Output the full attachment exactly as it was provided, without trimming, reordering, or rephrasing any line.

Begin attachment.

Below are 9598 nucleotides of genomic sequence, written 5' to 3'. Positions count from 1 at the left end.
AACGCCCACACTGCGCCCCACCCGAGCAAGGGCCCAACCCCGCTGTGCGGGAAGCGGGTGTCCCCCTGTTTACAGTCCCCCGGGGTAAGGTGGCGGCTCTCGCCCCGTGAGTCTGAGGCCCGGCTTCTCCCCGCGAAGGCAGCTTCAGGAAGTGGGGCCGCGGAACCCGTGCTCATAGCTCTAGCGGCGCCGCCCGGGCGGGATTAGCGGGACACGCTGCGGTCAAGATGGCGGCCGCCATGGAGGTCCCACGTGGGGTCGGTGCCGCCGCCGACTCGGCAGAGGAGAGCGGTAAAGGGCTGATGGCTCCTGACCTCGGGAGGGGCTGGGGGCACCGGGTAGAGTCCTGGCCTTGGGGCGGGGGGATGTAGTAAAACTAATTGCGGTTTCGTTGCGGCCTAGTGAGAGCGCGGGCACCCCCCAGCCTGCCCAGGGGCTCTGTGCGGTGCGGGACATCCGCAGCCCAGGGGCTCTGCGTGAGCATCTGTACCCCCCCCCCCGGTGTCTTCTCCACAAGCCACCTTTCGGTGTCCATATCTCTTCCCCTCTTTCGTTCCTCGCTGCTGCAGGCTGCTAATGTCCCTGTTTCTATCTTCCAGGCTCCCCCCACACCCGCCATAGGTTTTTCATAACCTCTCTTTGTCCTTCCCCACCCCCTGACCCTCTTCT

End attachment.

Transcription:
Below are 9598 nucleotides of genomic sequence, written 5' to 3'. Positions count from 1 at the left end.
AACGCCCACACTGCGCCCCACCCGAGCAAGGGCCCAACCCCGCTGTGCGGGAAGCGGGTGTCCCCCTGTTTACAGTCCCCCGGGGTAAGGTGGCGGCTCTCGCCCCGTGAGTCTGAGGCCCGGCTTCTCCCCGCGAAGGCAGCTTCAGGAAGTGGGGCCGCGGAACCCGTGCTCATAGCTCTAGCGGCGCCGCCCGGGCGGGATTAGCGGGACACGCTGCGGTCAAGATGGCGGCCGCCATGGAGGTCCCACGTGGGGTCGGTGCCGCCGCCGACTCGGCAGAGGAGAGCGGTAAAGGGCTGATGGCTCCTGACCTCGGGAGGGGCTGGGGGCACCGGGTAGAGTCCTGGCCTTGGGGCGGGGGGATGTAGTAAAACTAATTGCGGTTTCGTTGCGGCCTAGTGAGAGCGCGGGCACCCCCCAGCCTGCCCAGGGGCTCTGTGCGGTGCGGGACATCCGCAGCCCAGGGGCTCTGCGTGAGCATCTGTACCCCCCCCCCCGGTGTCTTCTCCACAAGCCACCTTTCGGTGTCCATATCTCTTCCCCTCTTTCGTTCCTCGCTGCTGCAGGCTGCTAATGTCCCTGTTTCTATCTTCCAGGCTCCCCCCACACCCGCCATAGGTTTTTCATAACCTCTCTTTGTCCTTCCCCACCCCCTGACCCTCTTCT